NEW YORK (TheStreet) -- Since the financial crisis, some financial advisers have warned repeatedly that the long rally in bonds could end soon. So far the pessimists have been wrong. During the past three years, the average intermediate-term bond fund returned 7% annually, according to Morningstar.But lately the bears have been joined by some prominent fund managers who argue that the bond markets are about to enter harder times. With the government running huge deficits, inflation will appear and drive up interest rates, the managers worry. When rates rise, bond prices tend to fall. Among the noteworthy figures sounding a cautionary tone is Jeffrey Gundlach, the star manager of DoubleLine Total Return Bond ( DBLTX). A longtime critic of Washington's policies, Gundlach has taken defensive steps, increasing his stake in cash, which can hold its value in a downturn. The portfolio now has 19% of assets in cash, up from 7% two years ago. In addition, Gundlach has lowered his fund's duration, a measure of the portfolio's sensitivity to rising interest rates. The fund now has a duration of 1.6 years. So if rates rise by 1 percentage point, the fund could lose 1.6%. Two years ago the duration was 3.9 years. Another prominent bear is Ben Inker, co-head of asset allocation for GMO, who manages Wells Fargo Advantage Asset Allocation ( EAAFX). GMO forecasts that U.S. bonds will enter a prolonged slump, losing 1.2% annually for the next seven years. The Wells Fargo fund holds a mix of stocks and bonds. But lately Inker has been lowering the bond allocation. The fund currently has 11% of assets in bonds, down from 22% in 2009. Should you avoid bonds altogether? Probably not. The bond bears could be wrong again. The Federal Reserve has pledged to hold down interest rates into 2014. If that happens, bond prices could remain firm for at least another year. Whether or not rates rise, a solid bond fund can help to diversify a portfolio. Still, this is a time for caution. One way to limit risk is by holding shorter bonds. Those tend to be relatively resilient in downturns. Many of the biggest bond funds are intermediate-term portfolios that are benchmarked against the Barclays Aggregate U.S. Bond Index, which has a duration of 5.1 years. For a bit less risk, consider a fund that is benchmarked against Barclays Capital Intermediate Government/Credit Index, which has a duration of 3.9 years.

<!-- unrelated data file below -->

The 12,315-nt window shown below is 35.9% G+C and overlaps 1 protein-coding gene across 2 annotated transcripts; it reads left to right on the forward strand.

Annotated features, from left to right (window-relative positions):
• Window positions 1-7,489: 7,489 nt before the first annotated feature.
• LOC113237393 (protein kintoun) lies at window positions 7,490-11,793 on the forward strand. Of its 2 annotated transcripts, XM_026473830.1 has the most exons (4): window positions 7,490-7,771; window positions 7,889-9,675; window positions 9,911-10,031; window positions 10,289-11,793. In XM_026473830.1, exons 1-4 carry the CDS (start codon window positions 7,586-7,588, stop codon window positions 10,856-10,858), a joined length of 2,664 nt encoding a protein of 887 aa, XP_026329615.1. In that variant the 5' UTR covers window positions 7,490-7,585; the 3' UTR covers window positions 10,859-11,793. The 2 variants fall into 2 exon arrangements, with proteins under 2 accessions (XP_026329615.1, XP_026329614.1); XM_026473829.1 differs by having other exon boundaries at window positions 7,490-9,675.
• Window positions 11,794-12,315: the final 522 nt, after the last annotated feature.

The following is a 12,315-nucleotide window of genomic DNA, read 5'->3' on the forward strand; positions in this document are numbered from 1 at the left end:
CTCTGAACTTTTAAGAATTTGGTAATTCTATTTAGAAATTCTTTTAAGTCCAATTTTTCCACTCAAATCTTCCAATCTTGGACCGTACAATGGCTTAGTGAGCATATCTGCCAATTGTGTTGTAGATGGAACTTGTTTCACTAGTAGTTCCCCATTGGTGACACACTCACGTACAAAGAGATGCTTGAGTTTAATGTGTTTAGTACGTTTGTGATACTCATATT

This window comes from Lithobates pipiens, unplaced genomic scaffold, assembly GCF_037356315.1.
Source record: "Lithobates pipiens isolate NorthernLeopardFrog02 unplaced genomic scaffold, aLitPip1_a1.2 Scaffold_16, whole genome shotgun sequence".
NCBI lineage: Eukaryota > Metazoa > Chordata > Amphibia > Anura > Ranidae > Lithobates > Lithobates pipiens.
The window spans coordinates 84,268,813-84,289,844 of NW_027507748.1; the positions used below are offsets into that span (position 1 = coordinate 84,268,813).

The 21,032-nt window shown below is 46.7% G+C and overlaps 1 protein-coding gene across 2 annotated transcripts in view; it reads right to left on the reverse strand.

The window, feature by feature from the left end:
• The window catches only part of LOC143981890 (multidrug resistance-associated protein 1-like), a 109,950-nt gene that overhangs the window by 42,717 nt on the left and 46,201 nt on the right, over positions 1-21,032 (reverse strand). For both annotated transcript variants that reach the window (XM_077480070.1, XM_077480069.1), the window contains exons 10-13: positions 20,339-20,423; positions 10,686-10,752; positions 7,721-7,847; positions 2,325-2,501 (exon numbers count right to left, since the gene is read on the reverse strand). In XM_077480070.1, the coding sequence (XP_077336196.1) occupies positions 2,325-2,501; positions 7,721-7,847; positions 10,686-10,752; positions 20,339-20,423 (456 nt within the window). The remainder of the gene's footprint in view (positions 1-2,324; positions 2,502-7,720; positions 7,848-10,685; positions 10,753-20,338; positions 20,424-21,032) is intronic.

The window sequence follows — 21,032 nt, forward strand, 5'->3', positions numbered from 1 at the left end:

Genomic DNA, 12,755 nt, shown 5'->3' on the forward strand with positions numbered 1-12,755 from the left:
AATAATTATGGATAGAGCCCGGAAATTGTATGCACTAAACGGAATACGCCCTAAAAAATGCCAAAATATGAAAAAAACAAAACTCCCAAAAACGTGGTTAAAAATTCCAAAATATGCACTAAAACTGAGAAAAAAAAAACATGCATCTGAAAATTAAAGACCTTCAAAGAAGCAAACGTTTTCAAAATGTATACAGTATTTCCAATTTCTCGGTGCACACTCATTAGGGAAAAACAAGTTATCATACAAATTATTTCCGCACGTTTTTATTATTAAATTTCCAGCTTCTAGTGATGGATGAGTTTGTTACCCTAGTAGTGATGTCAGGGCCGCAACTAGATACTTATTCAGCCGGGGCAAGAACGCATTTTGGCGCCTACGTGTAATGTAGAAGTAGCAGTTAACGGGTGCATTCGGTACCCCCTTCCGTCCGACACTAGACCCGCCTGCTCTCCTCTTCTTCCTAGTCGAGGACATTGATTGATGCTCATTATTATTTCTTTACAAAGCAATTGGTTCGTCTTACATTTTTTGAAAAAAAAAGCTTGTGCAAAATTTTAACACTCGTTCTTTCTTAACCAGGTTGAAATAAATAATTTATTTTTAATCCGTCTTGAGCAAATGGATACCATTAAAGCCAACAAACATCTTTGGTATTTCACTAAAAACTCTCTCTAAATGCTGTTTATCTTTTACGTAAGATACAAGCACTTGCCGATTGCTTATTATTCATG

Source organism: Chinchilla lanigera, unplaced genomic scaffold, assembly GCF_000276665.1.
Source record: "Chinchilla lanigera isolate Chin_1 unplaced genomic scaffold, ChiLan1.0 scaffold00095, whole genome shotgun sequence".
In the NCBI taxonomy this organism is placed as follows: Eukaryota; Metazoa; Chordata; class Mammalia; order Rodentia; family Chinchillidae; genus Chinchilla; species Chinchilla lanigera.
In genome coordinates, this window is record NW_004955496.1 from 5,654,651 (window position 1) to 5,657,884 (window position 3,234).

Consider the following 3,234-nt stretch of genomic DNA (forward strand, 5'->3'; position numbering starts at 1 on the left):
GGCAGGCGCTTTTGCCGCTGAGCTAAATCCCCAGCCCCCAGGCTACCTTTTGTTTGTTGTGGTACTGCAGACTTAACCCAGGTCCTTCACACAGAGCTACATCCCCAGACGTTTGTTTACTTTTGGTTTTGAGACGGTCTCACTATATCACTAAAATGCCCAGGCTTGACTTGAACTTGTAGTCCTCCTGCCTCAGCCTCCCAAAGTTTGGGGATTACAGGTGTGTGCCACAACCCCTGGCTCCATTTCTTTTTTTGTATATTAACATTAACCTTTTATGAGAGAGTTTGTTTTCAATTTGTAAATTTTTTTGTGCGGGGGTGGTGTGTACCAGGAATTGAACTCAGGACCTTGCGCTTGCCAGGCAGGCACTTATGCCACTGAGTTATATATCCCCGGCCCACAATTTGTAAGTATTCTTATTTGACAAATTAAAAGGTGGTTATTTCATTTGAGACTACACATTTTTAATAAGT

A solid performer that tracks the intermediate government/credit benchmark is BMO Short-Intermediate Bond ( MAIBX), which has a duration of 3.2 years. Portfolio manager Jason Weiner has reduced his duration to prepare for hazards in the bond markets. "If we get a resolution of the fiscal cliff, then we could see rates moving higher in the second half of 2013," says Weiner. The Barclays Aggregate has 20% of its assets in corporate bonds, with most of the rest in Treasuries and government-backed securities. Weiner has 54% of assets in corporates. Those yield more than Treasuries. If the economy improves and rates rise, then corporates would likely outdo Treasuries. Corporates tend to shine when the economy strengthens because investors worry less about defaults. Loomis Sayles Intermediate Duration Bond ( LSDRX) has a yield of 2.3%, about the same figure as the Barclays Capital Aggregate index. But with a duration of 3.9 years, the Loomis Sayles fund has less interest-rate risk than many competitors. To boost returns, portfolio manager Chris Harms emphasizes corporate bonds and other issues that come with credit risk. He has 7% of assets in commercial mortgage backed securities, which yield a percentage point more than Treasuries. The securities are backed by loans for commercial properties, such as offices and apartment buildings. While CMBS can default, Harms limits risk by focusing on issues with the top rating of AAA. Harms says that his CMBS and corporate holdings should prove relatively resilient in a bond bear market. "The portfolio is well-positioned to withstand a gradual rise in interest rates," says Harms. Baird Intermediate Bond ( BIMSX) has a duration of 3.9 years and a yield of 2.6%. The fund has boosted its yield by underweighting Treasuries and putting 48% of assets in corporate bonds. Portfolio manager Warren Pierson argues that corporate bonds are relatively safe bets these days. "It makes sense to overweight corporates at a time when most corporate balance sheets are in good shape," he says. Follow @StanLuxenberg This article is commentary by an independent contributor, separate from TheStreet's regular news coverage.